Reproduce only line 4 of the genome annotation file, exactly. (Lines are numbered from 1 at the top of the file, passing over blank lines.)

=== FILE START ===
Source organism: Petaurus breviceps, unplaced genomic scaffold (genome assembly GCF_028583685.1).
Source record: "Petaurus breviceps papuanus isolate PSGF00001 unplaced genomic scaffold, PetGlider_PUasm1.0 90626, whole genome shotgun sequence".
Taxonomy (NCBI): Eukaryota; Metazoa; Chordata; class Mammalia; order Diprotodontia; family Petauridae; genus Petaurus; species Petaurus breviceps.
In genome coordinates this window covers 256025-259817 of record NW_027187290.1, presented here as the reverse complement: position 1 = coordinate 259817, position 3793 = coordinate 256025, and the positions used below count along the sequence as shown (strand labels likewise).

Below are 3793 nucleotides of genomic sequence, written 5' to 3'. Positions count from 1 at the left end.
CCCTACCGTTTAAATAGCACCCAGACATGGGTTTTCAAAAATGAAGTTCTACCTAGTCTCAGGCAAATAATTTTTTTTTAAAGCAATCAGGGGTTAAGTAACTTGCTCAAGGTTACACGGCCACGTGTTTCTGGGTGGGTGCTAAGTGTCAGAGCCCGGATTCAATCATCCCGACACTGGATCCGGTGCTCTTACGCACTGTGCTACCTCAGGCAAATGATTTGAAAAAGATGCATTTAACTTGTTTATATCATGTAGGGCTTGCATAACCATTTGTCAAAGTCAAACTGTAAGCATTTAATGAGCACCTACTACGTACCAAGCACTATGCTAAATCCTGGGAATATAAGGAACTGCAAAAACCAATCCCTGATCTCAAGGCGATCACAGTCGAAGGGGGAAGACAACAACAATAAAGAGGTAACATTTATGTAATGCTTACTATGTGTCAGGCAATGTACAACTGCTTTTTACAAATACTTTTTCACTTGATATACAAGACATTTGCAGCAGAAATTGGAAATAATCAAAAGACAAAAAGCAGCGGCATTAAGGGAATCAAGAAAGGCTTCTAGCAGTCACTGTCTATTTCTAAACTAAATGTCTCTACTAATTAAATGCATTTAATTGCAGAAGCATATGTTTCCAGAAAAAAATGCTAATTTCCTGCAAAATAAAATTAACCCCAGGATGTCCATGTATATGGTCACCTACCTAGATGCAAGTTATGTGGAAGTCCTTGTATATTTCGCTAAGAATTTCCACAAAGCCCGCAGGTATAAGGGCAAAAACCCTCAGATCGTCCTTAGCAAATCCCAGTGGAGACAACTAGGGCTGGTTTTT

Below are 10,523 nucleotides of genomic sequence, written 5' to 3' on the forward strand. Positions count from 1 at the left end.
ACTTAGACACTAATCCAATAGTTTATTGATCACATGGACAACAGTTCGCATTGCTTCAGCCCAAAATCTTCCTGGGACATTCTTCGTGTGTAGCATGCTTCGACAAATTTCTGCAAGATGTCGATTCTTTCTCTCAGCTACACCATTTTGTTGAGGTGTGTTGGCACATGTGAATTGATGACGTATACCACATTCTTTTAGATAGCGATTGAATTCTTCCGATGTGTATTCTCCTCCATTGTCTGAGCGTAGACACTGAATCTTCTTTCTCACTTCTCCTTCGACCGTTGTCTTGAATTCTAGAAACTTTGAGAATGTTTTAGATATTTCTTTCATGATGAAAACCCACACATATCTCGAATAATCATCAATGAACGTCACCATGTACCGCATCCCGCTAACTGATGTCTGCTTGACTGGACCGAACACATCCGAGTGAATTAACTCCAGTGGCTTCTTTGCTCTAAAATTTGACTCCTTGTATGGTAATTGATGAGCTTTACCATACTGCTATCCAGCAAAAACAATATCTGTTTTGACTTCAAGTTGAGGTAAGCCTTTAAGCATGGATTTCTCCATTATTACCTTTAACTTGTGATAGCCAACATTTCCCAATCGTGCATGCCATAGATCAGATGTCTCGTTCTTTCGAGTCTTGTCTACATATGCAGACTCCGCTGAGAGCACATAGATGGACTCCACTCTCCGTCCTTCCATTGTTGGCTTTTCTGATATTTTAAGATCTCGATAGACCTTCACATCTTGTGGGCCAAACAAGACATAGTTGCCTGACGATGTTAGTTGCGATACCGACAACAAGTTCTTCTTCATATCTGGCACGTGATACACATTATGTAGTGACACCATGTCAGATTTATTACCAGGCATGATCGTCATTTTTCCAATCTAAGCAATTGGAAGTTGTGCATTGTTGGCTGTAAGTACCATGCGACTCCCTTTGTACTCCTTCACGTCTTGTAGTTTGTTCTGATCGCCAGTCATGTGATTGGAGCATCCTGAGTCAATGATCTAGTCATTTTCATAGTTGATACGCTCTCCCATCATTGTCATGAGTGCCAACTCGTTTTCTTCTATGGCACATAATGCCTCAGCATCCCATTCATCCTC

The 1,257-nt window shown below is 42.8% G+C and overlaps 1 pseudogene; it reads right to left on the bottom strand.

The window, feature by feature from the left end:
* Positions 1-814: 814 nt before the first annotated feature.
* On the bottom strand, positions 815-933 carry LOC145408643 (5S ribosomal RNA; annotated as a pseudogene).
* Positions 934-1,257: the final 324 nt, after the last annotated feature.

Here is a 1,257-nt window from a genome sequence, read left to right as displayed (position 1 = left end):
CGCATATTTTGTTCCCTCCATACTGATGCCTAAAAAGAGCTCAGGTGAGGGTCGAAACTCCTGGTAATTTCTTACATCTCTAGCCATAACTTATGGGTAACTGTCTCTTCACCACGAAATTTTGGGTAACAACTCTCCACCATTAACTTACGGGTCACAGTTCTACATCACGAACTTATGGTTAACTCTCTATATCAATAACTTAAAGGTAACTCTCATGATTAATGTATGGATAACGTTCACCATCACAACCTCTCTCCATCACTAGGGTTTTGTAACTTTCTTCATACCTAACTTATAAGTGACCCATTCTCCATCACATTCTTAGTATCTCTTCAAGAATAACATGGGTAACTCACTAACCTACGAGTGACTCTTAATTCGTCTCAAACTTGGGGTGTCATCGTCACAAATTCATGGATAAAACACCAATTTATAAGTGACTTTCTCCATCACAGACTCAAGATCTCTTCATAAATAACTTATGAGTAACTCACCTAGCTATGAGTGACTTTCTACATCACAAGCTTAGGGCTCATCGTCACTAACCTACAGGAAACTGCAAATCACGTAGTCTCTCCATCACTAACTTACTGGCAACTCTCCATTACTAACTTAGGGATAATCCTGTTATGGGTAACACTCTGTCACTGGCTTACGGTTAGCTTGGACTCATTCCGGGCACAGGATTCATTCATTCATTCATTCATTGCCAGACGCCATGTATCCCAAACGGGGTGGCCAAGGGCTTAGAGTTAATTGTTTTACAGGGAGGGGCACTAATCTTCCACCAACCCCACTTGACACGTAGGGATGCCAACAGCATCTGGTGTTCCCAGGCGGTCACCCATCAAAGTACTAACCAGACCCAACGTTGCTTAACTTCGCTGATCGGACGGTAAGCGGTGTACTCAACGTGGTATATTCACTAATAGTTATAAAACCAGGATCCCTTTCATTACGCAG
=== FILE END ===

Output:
In genome coordinates this window covers 256025-259817 of record NW_027187290.1, presented here as the reverse complement: position 1 = coordinate 259817, position 3793 = coordinate 256025, and the positions used below count along the sequence as shown (strand labels likewise).